Will We See Offices Again in the Big Easy?
New Orleans has always embraced visitors, including this editor. But Katrina is one traveler the city wishes it never laid eyes on. Overnight, she changed a place of joy and music to one of devastation and misery. What happens from here? This issue focuses on business and the offices where it's conducted.
New Orleans has always embraced visitors, including this editor. But Katrina is one traveler the city wishes it never laid eyes on. Overnight, she changed a place of joy and music to one of devastation and misery. What happens from here? This issue focuses on business and the offices where it's conducted. We've broken down hot spots and hot technologies that will dictate the future of office design. But as I reflect on these changes, I wonder how New Orleans will fit into this equation. Some optimists see the reconstruction of the Crescent City as an opportunity not only to create one of the most technologically advanced communities, but also a truly sustainable metropolis. Others predict it will become an American Venice—a place that exists almost solely for tourism. In our letters section, CSE plumbing codes analyst Ron George, on life after great floods, points out the decision to rebuild the flooded areas of New Orleans may be dictated by the ability to get insured—a condition regulated by current standards that may be unachievable.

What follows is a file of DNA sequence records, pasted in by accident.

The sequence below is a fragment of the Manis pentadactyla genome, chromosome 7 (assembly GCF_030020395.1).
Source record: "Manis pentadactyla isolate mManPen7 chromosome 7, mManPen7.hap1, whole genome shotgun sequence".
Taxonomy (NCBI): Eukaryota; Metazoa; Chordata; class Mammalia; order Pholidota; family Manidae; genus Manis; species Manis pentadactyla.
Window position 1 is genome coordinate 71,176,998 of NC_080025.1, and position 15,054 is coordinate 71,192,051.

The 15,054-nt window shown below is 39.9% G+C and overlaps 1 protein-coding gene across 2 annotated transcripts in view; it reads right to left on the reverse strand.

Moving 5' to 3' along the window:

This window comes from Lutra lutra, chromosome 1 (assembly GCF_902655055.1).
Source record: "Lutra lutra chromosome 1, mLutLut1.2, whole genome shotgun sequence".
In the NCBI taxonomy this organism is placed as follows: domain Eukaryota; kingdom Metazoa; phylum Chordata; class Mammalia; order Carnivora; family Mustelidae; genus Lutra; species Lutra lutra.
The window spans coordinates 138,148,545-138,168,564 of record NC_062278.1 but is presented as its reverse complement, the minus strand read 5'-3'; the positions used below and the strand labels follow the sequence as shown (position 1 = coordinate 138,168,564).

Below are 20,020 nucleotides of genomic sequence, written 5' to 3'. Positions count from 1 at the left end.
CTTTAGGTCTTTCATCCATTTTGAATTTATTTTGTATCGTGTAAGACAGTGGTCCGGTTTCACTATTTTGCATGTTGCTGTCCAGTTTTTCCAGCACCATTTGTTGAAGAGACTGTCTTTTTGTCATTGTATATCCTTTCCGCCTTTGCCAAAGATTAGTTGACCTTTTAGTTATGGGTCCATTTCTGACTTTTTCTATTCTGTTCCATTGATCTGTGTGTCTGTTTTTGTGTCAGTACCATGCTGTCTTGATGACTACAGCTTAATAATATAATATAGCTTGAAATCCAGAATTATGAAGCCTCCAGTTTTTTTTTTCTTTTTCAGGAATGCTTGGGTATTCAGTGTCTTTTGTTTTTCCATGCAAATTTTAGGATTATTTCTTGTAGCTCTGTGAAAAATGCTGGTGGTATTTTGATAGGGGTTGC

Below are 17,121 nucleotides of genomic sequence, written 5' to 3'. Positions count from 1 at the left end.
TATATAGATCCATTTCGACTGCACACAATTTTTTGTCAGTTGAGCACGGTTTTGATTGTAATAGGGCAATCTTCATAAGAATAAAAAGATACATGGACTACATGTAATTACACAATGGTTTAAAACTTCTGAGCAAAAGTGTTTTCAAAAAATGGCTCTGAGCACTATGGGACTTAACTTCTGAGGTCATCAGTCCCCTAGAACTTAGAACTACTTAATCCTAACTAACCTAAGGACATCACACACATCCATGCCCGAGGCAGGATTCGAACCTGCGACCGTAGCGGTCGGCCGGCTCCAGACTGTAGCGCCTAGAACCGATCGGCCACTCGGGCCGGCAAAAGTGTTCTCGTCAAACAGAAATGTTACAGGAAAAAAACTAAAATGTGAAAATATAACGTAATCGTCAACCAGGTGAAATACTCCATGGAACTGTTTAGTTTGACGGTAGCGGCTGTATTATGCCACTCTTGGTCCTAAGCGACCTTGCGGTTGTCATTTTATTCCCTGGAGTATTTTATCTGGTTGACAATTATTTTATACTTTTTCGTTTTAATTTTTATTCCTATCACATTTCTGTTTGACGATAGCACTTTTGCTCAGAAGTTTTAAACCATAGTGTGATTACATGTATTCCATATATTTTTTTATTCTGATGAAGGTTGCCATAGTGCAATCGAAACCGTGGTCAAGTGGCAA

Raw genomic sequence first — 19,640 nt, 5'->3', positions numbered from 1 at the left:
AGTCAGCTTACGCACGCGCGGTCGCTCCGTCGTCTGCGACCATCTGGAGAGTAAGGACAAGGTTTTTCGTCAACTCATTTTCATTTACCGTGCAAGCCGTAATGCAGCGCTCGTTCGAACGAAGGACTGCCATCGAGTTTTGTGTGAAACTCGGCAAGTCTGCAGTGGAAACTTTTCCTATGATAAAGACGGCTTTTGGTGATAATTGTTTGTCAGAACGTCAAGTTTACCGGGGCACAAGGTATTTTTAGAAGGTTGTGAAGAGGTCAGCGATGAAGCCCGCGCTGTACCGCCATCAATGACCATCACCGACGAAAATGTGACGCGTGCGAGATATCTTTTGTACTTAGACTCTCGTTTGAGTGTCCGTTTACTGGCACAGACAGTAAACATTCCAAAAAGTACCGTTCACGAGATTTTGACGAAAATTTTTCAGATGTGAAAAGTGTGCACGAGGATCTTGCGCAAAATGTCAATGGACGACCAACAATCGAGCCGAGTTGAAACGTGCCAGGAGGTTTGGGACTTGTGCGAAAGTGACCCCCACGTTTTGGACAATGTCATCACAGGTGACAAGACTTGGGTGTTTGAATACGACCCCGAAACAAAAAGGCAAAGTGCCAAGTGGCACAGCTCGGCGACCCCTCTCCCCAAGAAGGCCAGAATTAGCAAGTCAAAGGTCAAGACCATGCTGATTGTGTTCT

Ron, a volunteer firefighter, is one of many people trying to help in the Katrina relief effort. Part of that labor involves restoring a semblance of normalcy. The most visible sign of this endeavor is pumping flood waters back into Lake Pontchartrain. A challenge to date has been the fact that many of the giant stations in place to deal with flooding were flooded themselves. Local officials have literally had to bake motors and related electrical equipment to get the pumps back online. Along this vein, this month's How To department addresses water-drenched electrical equipment and what can and cannot be salvaged.
But beyond the cleanup and restoration of basic utilities, what will happen to the city once it dries? On the surface, it's hard to fathom how it can come back, especially with the mass exodus of its citizens to cities like Baton Rouge and Houston. If anything, I would expect to see growth in those communities. And unlike the Chicago Fire or San Francisco earthquakes, people today are much more mobile. But hopefully, I'm underestimating the people of New Orleans. I've visited the Big Easy many times, and was supposed to be there for two conferences in the last two months. But having seen reports of the horrors encountered in the halls of the Ernest N. Morial Convention Center, it's hard to see trade shows populating the mammoth facility any time soon. Another megastructure of the city, the Superdome, certainly became an icon of the disaster. But what will become of it? There's speculation that it will be torn down. In the face of destroyed schools, homes and core infrastructure, where will money be found to rebuild a sports stadium? What about the city's businesses themselves? The White House has laid out a proposal for major incentives for businesses to return. My question is how can these businesses afford to wait? My guess is we will see a very different New Orleans emerge from this nightmare. Hopefully, it will be in our lifetime when the saints go marching back in.